Despite the shift of so much marketing to online, some supporters may not be following you on social media or have never visited your website. Also, recent surveys have found that most people still trust a physical document more than an email or a web page. So, it still makes sense for charities to use print mailouts in their campaigns.
Clearly, though, you need to get value for money from your print marketing. This is so for any organisation. Printing and postage can be very expensive – particularly if the contents are not well received by your audience. It’s vital to plan and design your printed materials for maximum effect.
But, even with great design, how can you keep your print and mailing costs to a minimum? Here are our top tips for dealing with long documents like reports and brochures.
Size and layout
Great design isn’t just about making something attractive to the eye. It’s important to keep to standard sizes: a4 or a5. Keep document page counts in multiples of 4. Also, it’s generally cheaper to print booklets in portrait rather than landscape.
Pantone colours will give you the exact colour you’re looking for, whereas CMYK (cyan, magenta, yellow and black) can result in slight variances. Pantone sounds great, but it’s more expensive. For most organisations CMYK colours will work just fine. Just remember to make sure all the pieces in your mailing are consistent in your organisation’s branding. Everything should all work together ‘as a set’.
Thinner paper is lighter for postage and cheaper to buy. Print companies buy paper by the tonne. But thin isn’t always best. Heavier paper may exude quality and increase feelings of trust. On the other hand, charities don’t want supporters to judge that a report is ‘luxurious’ – a waste of money. It is always worth talking to the printer about their house stock (think of it like a house wine that is more readily available and is generally a cheaper option).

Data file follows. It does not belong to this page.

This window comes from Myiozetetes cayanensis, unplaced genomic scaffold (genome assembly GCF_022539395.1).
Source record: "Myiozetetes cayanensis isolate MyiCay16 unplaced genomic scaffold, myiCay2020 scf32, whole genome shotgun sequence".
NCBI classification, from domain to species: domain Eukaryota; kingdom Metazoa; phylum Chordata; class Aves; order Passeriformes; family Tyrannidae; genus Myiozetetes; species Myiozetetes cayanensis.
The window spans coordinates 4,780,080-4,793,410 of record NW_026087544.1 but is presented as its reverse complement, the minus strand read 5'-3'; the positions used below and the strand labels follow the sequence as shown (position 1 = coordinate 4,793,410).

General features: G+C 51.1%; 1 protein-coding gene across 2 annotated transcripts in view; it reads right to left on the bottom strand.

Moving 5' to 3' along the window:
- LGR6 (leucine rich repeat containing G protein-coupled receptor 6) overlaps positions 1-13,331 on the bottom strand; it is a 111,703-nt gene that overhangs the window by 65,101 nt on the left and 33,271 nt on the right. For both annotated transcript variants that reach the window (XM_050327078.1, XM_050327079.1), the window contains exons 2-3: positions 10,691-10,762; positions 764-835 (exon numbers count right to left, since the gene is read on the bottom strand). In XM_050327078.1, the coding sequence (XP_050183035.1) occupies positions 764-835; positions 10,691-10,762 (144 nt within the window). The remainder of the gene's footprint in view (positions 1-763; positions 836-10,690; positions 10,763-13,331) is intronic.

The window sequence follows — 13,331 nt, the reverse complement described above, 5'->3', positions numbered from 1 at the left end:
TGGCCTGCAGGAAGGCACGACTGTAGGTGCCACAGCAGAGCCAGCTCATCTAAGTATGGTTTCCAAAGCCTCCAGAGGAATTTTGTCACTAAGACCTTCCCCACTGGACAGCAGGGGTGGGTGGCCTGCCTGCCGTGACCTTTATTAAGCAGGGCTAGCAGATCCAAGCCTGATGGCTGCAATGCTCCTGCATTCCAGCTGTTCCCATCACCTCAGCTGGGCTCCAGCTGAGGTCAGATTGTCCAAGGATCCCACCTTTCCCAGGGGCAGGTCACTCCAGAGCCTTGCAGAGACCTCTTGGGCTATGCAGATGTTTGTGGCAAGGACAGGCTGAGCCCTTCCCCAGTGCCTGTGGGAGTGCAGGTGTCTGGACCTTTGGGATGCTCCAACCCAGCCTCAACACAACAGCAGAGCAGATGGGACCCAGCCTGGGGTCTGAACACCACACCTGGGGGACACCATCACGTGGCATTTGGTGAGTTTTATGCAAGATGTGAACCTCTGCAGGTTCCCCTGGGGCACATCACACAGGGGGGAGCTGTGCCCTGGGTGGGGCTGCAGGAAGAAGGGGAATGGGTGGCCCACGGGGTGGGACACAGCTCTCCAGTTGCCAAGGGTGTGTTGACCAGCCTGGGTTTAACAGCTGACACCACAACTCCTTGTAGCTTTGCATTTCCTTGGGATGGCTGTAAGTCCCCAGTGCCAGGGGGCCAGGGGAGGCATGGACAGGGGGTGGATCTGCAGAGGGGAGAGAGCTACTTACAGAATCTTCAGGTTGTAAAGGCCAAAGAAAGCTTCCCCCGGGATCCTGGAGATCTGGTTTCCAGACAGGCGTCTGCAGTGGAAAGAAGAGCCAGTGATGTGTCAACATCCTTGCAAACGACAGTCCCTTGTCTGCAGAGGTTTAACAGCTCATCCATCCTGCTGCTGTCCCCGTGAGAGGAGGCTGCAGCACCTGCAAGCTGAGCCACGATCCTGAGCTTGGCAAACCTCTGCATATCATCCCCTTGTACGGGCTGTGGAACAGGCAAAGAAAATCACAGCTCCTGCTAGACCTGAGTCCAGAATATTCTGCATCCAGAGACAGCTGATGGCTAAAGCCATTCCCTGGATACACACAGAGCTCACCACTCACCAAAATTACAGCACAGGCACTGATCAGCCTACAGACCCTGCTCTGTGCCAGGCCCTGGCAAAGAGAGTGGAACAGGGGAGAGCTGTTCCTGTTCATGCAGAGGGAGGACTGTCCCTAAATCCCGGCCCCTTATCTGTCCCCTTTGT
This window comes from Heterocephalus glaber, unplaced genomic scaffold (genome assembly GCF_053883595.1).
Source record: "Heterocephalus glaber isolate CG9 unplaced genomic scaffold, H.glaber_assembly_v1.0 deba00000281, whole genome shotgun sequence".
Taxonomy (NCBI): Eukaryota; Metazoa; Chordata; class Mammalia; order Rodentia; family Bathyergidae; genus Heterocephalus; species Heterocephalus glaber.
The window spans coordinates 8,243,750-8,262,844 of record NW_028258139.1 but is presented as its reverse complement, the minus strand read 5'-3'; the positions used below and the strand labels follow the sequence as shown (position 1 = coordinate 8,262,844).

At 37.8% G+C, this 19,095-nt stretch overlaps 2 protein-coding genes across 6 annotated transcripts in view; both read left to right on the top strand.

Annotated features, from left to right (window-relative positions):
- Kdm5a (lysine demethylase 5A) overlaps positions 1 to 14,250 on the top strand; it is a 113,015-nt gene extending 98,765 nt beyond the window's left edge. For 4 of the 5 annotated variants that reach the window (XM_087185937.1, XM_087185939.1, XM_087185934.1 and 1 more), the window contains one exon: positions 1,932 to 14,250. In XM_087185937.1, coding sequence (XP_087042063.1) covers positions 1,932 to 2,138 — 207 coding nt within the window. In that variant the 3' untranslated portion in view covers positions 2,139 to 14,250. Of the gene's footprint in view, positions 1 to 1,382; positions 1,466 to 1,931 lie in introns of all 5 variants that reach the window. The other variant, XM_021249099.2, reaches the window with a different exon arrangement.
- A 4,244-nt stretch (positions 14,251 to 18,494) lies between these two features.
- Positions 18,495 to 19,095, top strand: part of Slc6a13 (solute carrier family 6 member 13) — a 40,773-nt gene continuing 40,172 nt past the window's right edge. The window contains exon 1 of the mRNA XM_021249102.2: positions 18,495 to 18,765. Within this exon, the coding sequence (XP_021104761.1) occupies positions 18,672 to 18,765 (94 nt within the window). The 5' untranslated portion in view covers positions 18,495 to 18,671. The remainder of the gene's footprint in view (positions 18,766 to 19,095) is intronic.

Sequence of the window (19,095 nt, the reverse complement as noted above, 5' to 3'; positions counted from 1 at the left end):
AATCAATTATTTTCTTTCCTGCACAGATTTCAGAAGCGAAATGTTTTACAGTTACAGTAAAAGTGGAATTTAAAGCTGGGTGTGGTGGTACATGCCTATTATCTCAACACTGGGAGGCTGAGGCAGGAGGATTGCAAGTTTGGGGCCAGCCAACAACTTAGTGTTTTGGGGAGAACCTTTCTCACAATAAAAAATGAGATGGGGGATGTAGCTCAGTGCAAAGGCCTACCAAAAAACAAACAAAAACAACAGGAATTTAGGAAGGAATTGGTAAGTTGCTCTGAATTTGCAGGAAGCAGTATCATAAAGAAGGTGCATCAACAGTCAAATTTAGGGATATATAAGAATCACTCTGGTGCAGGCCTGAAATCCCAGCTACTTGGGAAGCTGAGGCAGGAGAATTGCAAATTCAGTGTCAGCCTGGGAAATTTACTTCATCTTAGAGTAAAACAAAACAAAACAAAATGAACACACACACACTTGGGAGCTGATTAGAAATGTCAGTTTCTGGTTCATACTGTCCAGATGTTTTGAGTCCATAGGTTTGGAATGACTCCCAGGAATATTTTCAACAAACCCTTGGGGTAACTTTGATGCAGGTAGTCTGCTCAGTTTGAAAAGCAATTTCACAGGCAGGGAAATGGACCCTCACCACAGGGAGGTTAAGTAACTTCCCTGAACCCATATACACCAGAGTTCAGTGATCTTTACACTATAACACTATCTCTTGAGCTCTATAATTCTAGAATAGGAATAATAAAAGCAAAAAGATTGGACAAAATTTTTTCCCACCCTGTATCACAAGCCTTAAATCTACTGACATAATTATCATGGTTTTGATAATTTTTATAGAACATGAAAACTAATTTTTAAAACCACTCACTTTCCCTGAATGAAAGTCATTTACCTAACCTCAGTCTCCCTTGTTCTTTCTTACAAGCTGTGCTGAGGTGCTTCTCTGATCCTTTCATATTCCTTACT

Web printing is more cost effective than sheetfed. Web printing is quicker for large print runs and removes the need for folding and cutting to size. So, it’s vital to design your report in a way that makes it suitable for web printing, and to choose a print company with the right equipment. Just because a printer is cheap for your letterheads, doesn’t mean they will be as cost-effective for a magazine, because they will likely be printing on different machines.
You can benefit from bulk mail postage rates if you are mailing to hundreds of recipients. These rates are cheaper than stamps or franking. It pays to have access to the correct information, so you can design the optimal specification for your package.
Unless you have in-house print expertise, it makes sense to ask a specialist like Ginger & Tall to audit your mailshot plans. We will check the design of your brochure – or design it from scratch – including the choice of size, layout, colour, paper, and postage. We will also obtain quotes from printers who, we know, are suited to your project.
We’ve worked with many charities on a wide variety of print and mailing projects. If you are planning to print a report or brochure – or any other campaign or fundraising material – we’d love to help. Whether or not you have worked with us before, we are always happy to give our opinion on your print project so you can have confidence you are getting maximum impact for the best price.